Armed with a mouse, they figured out how to move windows over the top of one another, Susan Kare designed iconography that is a bit less 8-bit but often every bit as true to form today. Learning how they wanted to access various components of the desktop, or find things, they developed the Finder. Atkinson gave us marching ants, the concept of double-clicking, the lasso for selecting content, the menu bar, MacPaint, and later, HyperCard.
It was a small team, working long hours. Driven by a Jobs for perfection. Jobs made the Lisa team the enemy. Everything not the Mac just sucked. He took the team to art exhibits. He had the team sign the inside of the case to infuse them with the pride of an artist. He killed the idea of long product specifications before writing code and they just jumped in, building and refining and rebuilding and rapid prototyping. The team responded well to the enthusiasm and need for perfectionism.
The Mac team was like a rebel squadron. They were like a start-up, operating inside Apple. They were pirates. They got fast and sometimes harsh feedback. And nearly all of them still look back on that time as the best thing they’ve done in their careers.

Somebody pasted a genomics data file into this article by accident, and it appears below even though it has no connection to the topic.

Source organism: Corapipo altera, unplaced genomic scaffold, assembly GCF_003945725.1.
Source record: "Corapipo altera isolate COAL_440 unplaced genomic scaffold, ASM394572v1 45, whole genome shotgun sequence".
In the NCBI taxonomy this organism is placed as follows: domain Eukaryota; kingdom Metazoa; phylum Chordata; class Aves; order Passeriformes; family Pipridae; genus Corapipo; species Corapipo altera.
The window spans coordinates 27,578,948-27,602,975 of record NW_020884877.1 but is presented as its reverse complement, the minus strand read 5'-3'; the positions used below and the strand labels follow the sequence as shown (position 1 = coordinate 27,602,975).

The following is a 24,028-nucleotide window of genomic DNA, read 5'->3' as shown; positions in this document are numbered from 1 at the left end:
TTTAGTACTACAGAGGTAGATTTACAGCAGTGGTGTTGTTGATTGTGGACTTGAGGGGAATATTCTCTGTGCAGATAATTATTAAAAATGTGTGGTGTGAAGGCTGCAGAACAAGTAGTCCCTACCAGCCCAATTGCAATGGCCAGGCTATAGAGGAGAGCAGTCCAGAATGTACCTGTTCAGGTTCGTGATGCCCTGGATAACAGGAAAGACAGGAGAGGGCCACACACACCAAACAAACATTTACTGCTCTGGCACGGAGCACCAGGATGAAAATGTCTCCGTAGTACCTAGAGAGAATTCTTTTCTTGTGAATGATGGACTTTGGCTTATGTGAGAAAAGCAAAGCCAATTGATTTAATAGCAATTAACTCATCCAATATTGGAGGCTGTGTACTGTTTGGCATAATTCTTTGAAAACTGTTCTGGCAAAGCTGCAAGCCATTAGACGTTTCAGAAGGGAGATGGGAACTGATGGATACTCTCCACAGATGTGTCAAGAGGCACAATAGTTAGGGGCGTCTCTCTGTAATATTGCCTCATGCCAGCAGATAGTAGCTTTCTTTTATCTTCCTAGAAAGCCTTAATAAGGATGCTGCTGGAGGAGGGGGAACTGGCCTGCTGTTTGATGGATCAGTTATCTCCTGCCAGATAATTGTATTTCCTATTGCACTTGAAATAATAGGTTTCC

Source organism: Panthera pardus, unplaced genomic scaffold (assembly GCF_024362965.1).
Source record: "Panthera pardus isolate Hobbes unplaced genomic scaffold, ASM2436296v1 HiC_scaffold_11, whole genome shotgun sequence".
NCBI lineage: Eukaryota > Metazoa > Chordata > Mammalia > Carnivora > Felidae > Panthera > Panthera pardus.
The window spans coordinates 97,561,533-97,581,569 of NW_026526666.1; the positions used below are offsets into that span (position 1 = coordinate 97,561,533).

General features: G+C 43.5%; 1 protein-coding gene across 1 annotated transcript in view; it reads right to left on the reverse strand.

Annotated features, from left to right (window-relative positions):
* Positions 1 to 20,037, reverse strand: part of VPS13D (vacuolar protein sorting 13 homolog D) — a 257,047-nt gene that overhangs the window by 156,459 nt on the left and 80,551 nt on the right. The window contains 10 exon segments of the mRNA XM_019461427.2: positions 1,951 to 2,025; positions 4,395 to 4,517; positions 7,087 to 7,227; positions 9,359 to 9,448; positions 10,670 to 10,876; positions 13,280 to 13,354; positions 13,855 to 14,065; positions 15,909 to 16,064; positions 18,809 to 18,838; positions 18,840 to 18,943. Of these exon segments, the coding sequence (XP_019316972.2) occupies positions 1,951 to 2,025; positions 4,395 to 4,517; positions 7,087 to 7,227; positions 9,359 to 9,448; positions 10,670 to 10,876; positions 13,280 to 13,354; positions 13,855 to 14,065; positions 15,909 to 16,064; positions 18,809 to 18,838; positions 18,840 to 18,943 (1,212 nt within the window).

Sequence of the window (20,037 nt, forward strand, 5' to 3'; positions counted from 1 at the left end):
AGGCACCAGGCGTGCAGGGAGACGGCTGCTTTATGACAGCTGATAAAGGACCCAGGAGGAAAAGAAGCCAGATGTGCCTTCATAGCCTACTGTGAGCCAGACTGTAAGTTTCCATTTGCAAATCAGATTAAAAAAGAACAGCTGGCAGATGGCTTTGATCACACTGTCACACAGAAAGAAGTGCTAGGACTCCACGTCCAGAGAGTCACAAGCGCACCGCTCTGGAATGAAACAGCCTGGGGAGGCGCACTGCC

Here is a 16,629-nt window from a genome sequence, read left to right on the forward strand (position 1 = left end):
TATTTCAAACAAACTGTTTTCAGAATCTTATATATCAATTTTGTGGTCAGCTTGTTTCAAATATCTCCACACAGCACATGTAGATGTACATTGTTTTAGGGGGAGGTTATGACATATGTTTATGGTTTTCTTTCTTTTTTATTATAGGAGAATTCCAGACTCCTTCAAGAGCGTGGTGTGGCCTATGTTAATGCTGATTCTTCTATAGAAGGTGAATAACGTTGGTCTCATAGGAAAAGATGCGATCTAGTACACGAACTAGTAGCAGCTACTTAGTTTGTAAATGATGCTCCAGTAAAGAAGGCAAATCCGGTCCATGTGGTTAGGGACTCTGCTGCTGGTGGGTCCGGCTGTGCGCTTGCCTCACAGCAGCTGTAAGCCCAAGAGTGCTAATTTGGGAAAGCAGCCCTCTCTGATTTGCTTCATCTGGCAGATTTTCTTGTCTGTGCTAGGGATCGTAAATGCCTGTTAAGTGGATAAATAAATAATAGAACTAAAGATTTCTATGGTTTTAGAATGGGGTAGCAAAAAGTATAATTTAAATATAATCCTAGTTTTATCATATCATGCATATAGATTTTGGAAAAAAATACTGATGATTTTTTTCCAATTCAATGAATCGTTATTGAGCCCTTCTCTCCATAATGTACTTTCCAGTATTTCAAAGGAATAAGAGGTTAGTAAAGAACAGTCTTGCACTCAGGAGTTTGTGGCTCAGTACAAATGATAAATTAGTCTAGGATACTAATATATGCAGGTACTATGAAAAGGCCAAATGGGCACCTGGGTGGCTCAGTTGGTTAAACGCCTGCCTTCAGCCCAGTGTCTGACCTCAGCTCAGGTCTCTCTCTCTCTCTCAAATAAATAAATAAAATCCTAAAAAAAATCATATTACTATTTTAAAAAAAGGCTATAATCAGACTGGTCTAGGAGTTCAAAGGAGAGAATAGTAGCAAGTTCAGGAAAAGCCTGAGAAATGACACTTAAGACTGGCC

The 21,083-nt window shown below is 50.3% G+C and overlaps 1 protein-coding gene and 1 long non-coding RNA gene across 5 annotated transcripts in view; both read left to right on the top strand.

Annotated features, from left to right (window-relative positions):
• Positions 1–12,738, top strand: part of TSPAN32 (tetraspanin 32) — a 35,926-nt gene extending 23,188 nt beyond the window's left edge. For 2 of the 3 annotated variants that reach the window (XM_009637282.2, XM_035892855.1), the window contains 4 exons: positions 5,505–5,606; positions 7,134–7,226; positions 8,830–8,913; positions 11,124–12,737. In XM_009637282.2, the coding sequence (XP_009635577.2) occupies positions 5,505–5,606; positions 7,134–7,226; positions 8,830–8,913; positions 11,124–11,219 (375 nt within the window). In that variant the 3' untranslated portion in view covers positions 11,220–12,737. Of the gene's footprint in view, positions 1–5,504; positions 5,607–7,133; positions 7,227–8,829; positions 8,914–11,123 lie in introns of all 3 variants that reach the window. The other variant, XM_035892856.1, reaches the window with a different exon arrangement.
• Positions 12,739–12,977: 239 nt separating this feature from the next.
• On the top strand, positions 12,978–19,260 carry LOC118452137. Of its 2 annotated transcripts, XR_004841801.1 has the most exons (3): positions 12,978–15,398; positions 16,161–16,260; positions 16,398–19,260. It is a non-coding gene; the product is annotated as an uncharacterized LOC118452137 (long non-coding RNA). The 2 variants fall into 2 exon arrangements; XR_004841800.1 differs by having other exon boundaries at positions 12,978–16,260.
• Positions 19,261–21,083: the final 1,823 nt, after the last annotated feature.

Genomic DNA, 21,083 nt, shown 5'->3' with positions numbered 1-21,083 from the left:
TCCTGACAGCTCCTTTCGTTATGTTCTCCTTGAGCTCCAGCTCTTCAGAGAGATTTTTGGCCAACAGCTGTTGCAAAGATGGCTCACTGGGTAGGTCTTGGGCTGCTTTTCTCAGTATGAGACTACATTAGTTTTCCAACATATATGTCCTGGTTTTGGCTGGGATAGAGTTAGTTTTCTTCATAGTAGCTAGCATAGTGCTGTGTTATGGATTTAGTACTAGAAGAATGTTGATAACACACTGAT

As IBM and many learned the hard way before them, they learned a small, inspired team, can get a lot done. With such a small team and the ability to parlay work done for the Lisa, the R&D costs were minuscule until they were ready to release the computer. And yet, one can’t change the world over night. 1981 turned into 1982 turned into 1983.
More and more people came in to fill gaps. Collette Askeland came in to design the printed circuit board. Mike Boich went to companies to get them to write software for the Macintosh. Berry Cash helped prepare sellers to move the product. Matt Carter got the factory ready to mass produce the machine. Donn Denman wrote MacBASIC (because every machine needed a BASIC back then). Martin Haeberli helped write MacTerminal and Memory Manager. Bill Bull got rid of the fan. Patti King helped manage the software library. Dan Kottke helped troubleshoot issues with mother boards. Brian Robertson helped with purchasing. Ed Riddle designed the keyboard. Linda Wilkin took on documentation for the engineering team. It was a growing team. Pamela Wyman and Angeline Lo came in as programmers. Hap Horn and Steve Balog as engineers.